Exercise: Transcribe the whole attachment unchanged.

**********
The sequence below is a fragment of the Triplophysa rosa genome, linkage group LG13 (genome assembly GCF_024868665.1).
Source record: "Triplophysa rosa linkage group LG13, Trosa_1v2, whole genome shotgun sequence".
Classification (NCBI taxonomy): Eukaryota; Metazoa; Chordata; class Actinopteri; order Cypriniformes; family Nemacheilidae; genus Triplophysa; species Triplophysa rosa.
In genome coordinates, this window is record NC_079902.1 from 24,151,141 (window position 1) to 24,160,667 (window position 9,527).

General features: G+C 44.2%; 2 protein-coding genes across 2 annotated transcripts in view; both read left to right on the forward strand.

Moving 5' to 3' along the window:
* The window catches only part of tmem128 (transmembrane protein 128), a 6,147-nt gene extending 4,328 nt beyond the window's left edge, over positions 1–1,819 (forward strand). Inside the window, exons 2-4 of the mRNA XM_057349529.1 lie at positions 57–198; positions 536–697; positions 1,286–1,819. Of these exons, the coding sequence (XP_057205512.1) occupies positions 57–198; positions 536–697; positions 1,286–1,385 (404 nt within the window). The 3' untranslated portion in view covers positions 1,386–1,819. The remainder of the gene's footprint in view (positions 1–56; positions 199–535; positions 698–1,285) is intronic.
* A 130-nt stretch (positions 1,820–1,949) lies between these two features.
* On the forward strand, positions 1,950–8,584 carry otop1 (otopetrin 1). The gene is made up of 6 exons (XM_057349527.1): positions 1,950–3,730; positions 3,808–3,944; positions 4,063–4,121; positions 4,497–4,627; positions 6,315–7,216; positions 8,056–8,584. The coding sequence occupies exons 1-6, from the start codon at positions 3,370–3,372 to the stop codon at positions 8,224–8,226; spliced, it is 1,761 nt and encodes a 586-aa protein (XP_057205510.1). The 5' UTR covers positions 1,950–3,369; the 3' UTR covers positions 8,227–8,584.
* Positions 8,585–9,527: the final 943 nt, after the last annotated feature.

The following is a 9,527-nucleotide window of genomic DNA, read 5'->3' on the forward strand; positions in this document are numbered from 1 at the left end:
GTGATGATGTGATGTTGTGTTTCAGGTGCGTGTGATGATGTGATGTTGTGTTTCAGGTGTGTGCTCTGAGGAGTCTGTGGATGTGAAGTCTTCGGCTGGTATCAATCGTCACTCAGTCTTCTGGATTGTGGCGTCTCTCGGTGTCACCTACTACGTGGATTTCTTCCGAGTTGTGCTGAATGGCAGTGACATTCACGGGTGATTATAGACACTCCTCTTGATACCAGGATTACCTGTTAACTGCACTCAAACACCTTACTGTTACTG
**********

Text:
The sequence below is a fragment of the Triplophysa rosa genome, linkage group LG13 (genome assembly GCF_024868665.1).
Source record: "Triplophysa rosa linkage group LG13, Trosa_1v2, whole genome shotgun sequence".
Classification (NCBI taxonomy): Eukaryota; Metazoa; Chordata; class Actinopteri; order Cypriniformes; family Nemacheilidae; genus Triplophysa; species Triplophysa rosa.
In genome coordinates, this window is record NC_079902.1 from 24,151,141 (window position 1) to 24,160,667 (window position 9,527).

General features: G+C 44.2%; 2 protein-coding genes across 2 annotated transcripts in view; both read left to right on the forward strand.

Moving 5' to 3' along the window:
* The window catches only part of tmem128 (transmembrane protein 128), a 6,147-nt gene extending 4,328 nt beyond the window's left edge, over positions 1–1,819 (forward strand). Inside the window, exons 2-4 of the mRNA XM_057349529.1 lie at positions 57–198; positions 536–697; positions 1,286–1,819. Of these exons, the coding sequence (XP_057205512.1) occupies positions 57–198; positions 536–697; positions 1,286–1,385 (404 nt within the window). The 3' untranslated portion in view covers positions 1,386–1,819. The remainder of the gene's footprint in view (positions 1–56; positions 199–535; positions 698–1,285) is intronic.
* A 130-nt stretch (positions 1,820–1,949) lies between these two features.
* On the forward strand, positions 1,950–8,584 carry otop1 (otopetrin 1). The gene is made up of 6 exons (XM_057349527.1): positions 1,950–3,730; positions 3,808–3,944; positions 4,063–4,121; positions 4,497–4,627; positions 6,315–7,216; positions 8,056–8,584. The coding sequence occupies exons 1-6, from the start codon at positions 3,370–3,372 to the stop codon at positions 8,224–8,226; spliced, it is 1,761 nt and encodes a 586-aa protein (XP_057205510.1). The 5' UTR covers positions 1,950–3,369; the 3' UTR covers positions 8,227–8,584.
* Positions 8,585–9,527: the final 943 nt, after the last annotated feature.

The following is a 9,527-nucleotide window of genomic DNA, read 5'->3' on the forward strand; positions in this document are numbered from 1 at the left end:
GTGATGATGTGATGTTGTGTTTCAGGTGCGTGTGATGATGTGATGTTGTGTTTCAGGTGTGTGCTCTGAGGAGTCTGTGGATGTGAAGTCTTCGGCTGGTATCAATCGTCACTCAGTCTTCTGGATTGTGGCGTCTCTCGGTGTCACCTACTACGTGGATTTCTTCCGAGTTGTGCTGAATGGCAGTGACATTCACGGGTGATTATAGACACTCCTCTTGATACCAGGATTACCTGTTAACTGCACTCAAACACCTTACTGTTACTG